I learned to knit shortly after my daughter was born and soon became addicted, as it became my coping mechanism for dealing with all her medical issues. Like a mad woman on deadline, I furiously stitched my way through those countless doctor appointments and hospitalizations. At that time, I wasn’t as concern about finishing my the scarf or hat I was knitting inasmuch to trying to alleviate my stress and redirect my thoughts.
Looking back on those early years I can recall several occasions when doctors, noting my fragile emotional state, asked if I wanted “something.” I always refused. What got me through those long, lonely nights sitting in emergency rooms and waiting for tests results wasn’t prescription based, but some good yarn and needles.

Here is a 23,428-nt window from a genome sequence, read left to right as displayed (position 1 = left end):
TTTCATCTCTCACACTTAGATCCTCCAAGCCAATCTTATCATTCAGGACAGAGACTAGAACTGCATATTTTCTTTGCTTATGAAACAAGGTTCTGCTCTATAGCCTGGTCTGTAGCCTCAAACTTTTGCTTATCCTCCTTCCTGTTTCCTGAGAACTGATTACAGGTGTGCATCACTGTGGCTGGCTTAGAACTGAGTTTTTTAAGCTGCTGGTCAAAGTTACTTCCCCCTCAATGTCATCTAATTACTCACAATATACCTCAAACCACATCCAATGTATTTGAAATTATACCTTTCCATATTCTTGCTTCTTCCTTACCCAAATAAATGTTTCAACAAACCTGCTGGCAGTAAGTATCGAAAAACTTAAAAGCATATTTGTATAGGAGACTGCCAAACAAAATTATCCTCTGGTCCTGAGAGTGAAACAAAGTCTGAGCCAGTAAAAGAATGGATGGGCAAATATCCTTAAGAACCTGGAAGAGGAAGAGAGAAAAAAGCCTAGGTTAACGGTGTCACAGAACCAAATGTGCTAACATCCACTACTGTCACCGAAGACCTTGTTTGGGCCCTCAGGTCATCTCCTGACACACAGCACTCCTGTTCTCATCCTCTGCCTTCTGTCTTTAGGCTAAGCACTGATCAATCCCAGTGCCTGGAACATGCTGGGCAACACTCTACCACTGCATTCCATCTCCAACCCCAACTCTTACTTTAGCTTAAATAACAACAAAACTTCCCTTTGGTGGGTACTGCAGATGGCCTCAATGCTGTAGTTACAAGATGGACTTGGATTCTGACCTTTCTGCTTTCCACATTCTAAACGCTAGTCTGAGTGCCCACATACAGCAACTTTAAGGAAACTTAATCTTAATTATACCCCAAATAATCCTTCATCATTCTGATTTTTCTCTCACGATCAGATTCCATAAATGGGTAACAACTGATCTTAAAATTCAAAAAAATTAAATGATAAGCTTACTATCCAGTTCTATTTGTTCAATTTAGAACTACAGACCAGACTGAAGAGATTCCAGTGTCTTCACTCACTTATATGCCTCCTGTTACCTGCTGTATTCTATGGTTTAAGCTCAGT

In today’s New York Times there’s a great piece by Jane Brody on the health benefits of knitting. As a knitocholic who can’t go anywhere without having at least one knitting project stashed in my bag, I am delighted that knitting finally is getting the recognition it deserves.